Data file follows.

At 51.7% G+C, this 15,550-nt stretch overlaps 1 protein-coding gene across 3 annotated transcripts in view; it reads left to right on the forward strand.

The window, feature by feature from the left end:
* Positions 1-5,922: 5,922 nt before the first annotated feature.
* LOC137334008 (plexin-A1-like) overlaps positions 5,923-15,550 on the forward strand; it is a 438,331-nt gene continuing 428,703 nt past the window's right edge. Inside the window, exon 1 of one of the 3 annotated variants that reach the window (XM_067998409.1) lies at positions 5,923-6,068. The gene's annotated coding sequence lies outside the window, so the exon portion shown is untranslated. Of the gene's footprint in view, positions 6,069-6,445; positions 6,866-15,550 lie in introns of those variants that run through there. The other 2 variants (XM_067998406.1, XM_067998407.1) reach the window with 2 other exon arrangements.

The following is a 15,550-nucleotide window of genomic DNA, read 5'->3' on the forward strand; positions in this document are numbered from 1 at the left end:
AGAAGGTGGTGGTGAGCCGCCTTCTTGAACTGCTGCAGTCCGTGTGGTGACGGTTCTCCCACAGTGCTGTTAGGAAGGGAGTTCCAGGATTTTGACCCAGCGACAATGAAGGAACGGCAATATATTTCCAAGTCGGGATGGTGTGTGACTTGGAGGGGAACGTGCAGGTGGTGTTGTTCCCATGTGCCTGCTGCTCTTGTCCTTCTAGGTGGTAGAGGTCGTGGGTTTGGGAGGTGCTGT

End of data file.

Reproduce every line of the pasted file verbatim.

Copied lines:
At 51.7% G+C, this 15,550-nt stretch overlaps 1 protein-coding gene across 3 annotated transcripts in view; it reads left to right on the forward strand.

The window, feature by feature from the left end:
* Positions 1-5,922: 5,922 nt before the first annotated feature.
* LOC137334008 (plexin-A1-like) overlaps positions 5,923-15,550 on the forward strand; it is a 438,331-nt gene continuing 428,703 nt past the window's right edge. Inside the window, exon 1 of one of the 3 annotated variants that reach the window (XM_067998409.1) lies at positions 5,923-6,068. The gene's annotated coding sequence lies outside the window, so the exon portion shown is untranslated. Of the gene's footprint in view, positions 6,069-6,445; positions 6,866-15,550 lie in introns of those variants that run through there. The other 2 variants (XM_067998406.1, XM_067998407.1) reach the window with 2 other exon arrangements.

The following is a 15,550-nucleotide window of genomic DNA, read 5'->3' on the forward strand; positions in this document are numbered from 1 at the left end:
AGAAGGTGGTGGTGAGCCGCCTTCTTGAACTGCTGCAGTCCGTGTGGTGACGGTTCTCCCACAGTGCTGTTAGGAAGGGAGTTCCAGGATTTTGACCCAGCGACAATGAAGGAACGGCAATATATTTCCAAGTCGGGATGGTGTGTGACTTGGAGGGGAACGTGCAGGTGGTGTTGTTCCCATGTGCCTGCTGCTCTTGTCCTTCTAGGTGGTAGAGGTCGTGGGTTTGGGAGGTGCTGT